There is an easier way to get to the campground, but we took the insanely winding, twisting, very narrow with big drop offs road instead. Of course.
|If you want to hike the trail overnight, you have to have a bear canister.|
There is also hunting allowed. Deer and elk, in season. I didn't see anything about bears.
|Trash bin from the back, almost like the rocks (I just realized I wish I'd taken the front photo,|
but I kept avoiding them, forgetting I'd want to tell about them. Duh).
|There were two big dunes between us and the beach (and the wood we'd gather for fires). |
They blocked the cold winds wonderfully.
|Huge trees that (I think) wash down the river to where it meets the sea and then scattered all over the shore were amazing. And driftwood pieces that I want to bring home. |
Hundreds and hundreds of them. I need a container.
|We got there late in the afternoon, but not too late.|
|I could only imagine the dancing that went on around this May Pole|
|A labyrinth. That no one bothers, except to walk it.|
|Sunset the first night. The second night I just watched. My hands were too cold to do more.|
|I got up early for a walkabout. |
A close up of the labyrinth
|There were wonderful little structures scattered around.|
|I think every fairy hut should have a seaweed boa for decor|
|Three Bags Full ~ in the dunes|
|Of all the driftwood I wanted to keep, this was probably the most wanted one. |
Let your imagination ramble as to possible uses, beyond just looking at it the rest of your life.
The main reason we headed here is because I've wanted to meet John McAbery, the wood sculptor I mentioned before. By the time we got here, which was a last minute decision and carrying out with a fair amount of haste, I still hadn't made contact with him or his girlfriend Gretchen, who takes care of all the work of the business end that any successful (as in known) artist needs to have happen and any incredibly fortunate artist doesn't have to do him or herself. You can read about all of that and a lot more here.
We went to the little town of Petrolia to ask two things. One, where WAS that lighthouse anyway? And two, did they know where John's cabin was? The answer for the lighthouse? Go to the beach and turn right and walk three miles. The answer to the cabin? We don't give out information about where people live, here's a phone number (which I called and got an answering machine; fair enough). I respect that lack of information, even though it was a little frustrating. I respect it a lot, knowing I feel the same. And that is when I put finding him and his cabin in the hands of the universe...we'd either get there or not. In the meantime, there were three miles to hike to the lighthouse. Three miles, how hard could that be on a beautiful, sunny day?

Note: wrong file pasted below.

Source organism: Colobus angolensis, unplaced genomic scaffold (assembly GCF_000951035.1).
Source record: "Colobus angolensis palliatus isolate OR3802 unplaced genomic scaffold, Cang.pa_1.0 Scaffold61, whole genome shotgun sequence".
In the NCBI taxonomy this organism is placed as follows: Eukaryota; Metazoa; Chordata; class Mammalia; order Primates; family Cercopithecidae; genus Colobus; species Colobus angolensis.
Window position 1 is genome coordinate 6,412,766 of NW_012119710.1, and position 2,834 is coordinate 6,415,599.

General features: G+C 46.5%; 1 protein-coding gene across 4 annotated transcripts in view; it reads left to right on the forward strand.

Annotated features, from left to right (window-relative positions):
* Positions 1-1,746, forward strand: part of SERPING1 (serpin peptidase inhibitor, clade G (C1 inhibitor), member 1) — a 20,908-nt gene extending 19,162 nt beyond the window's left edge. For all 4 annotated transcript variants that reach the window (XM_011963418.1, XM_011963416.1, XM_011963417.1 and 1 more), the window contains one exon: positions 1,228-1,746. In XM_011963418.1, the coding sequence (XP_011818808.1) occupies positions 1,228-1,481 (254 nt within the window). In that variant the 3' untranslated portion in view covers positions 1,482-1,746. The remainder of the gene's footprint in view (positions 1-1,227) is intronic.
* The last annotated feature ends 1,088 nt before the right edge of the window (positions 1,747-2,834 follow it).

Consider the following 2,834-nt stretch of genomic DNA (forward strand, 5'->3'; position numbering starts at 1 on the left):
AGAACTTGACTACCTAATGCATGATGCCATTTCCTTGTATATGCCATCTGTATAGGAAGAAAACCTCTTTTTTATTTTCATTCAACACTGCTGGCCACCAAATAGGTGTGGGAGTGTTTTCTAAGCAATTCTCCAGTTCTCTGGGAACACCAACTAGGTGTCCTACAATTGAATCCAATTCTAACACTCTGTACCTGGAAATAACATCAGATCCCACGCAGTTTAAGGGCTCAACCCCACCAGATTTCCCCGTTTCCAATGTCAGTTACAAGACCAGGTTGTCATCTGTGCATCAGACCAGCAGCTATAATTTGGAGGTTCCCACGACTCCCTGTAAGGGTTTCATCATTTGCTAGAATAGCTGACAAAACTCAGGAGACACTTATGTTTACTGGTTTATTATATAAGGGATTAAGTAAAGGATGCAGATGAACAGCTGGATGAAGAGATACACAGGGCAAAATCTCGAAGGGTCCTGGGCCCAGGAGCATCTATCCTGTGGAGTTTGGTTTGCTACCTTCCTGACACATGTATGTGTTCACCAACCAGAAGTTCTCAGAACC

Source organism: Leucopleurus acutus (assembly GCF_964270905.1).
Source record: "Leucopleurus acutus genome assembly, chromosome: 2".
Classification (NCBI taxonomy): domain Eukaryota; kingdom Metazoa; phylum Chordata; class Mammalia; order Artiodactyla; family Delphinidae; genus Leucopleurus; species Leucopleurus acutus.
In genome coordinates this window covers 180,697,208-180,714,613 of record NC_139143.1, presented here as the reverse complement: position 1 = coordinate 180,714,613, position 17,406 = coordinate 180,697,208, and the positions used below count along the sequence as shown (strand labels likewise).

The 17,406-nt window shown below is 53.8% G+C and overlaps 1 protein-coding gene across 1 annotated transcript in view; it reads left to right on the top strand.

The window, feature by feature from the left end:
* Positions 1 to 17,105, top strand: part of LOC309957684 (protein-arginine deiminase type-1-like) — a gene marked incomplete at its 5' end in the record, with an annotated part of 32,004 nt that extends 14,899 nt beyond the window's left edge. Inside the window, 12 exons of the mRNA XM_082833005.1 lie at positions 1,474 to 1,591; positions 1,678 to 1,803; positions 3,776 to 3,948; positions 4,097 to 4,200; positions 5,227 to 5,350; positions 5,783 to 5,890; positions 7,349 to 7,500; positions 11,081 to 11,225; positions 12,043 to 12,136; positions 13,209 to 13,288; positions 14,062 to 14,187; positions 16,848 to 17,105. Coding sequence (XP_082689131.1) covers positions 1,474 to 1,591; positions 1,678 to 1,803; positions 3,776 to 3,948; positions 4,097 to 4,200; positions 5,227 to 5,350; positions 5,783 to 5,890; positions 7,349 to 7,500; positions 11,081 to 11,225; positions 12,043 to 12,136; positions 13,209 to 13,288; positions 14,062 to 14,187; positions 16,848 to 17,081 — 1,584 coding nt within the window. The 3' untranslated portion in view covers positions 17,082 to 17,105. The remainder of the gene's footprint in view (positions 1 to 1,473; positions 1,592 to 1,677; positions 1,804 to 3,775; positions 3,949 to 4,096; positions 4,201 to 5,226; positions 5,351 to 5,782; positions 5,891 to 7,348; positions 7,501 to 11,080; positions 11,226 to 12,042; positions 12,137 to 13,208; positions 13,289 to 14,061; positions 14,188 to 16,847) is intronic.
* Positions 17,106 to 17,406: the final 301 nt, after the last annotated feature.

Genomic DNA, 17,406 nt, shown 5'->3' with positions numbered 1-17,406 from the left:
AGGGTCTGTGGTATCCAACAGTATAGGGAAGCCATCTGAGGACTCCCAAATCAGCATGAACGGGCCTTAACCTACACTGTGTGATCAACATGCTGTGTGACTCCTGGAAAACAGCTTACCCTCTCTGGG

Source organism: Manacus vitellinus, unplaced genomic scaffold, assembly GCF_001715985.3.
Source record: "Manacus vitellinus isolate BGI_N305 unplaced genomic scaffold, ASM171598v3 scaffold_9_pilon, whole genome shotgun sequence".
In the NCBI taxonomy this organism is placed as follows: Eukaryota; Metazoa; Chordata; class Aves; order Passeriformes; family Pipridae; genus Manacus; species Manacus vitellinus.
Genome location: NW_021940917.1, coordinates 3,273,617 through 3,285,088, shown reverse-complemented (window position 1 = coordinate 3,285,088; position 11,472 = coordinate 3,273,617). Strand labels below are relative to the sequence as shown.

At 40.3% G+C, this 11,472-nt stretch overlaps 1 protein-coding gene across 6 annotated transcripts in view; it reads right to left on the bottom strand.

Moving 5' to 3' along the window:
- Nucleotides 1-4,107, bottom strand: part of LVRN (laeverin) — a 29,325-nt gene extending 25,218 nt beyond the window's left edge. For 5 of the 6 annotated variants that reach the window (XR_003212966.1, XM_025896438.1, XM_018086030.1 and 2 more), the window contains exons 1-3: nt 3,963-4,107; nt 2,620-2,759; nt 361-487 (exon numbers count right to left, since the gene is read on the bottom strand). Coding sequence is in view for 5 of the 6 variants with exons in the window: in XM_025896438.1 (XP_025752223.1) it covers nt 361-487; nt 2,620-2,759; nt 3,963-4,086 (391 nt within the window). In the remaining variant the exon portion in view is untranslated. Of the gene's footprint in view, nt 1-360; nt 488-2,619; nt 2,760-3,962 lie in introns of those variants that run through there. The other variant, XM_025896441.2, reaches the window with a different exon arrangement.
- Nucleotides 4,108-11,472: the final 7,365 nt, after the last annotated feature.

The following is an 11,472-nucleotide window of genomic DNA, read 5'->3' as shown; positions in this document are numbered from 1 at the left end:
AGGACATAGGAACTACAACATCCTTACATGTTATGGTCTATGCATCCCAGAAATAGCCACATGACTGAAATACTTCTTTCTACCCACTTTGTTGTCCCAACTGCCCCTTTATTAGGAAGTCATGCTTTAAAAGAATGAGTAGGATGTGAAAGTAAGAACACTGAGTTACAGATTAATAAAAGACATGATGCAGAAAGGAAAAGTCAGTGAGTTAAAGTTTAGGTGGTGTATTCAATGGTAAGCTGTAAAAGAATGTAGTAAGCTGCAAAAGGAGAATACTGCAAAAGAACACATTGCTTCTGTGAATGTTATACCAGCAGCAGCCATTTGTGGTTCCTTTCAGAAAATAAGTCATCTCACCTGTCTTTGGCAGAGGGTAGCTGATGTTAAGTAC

|And there!!! There it was, the lighthouse!|
|And we found John's cabin and John too. I know that shy is not a word anyone I know associates with me, but - rarely am I ever impressed by anyone enough to want to meet them in the first place. Elijah and Julia waited as I started walking to the cabin. And stopped. 'Does it look like anyone is even home?' I asked, ready to just leave, ready to back out, ready to ignore that the universe had actually gotten us to this beyond imagination place. Julia said 'Well, there is a man looking out the window...' And there was. And he invited me in. And I gave him some hot sauce. And then we talked awhile about his work, and his place. And then Elijah and Julia came in and we talked some more. I wanted to ask 1000 questions. I wanted to take a million pictures. But I just couldn't ask...like a 13 year old groupie meeting her rock and roll star, I was tongue tied and smiling until it hurt. |
John's cabin is perfect. A bed. A wall with a sink and some shelves. A table where he does all his work with hand tools and not very many of them at that. A stove for heat and water heating and cooking that he made out of an old Army trailer. He built the cabin and has lived there for 35 years. It all just feels so very right...the cabin on the wild beach, the art he creates, the gladness that comes from him. He was friendly and interesting and exactly like I imagined but of course better, because it was all very real.
There is someone a lot more professional than me who did do it (writing/photos) right and you can see and learn more about John and Gretchen, the cabin and their art here.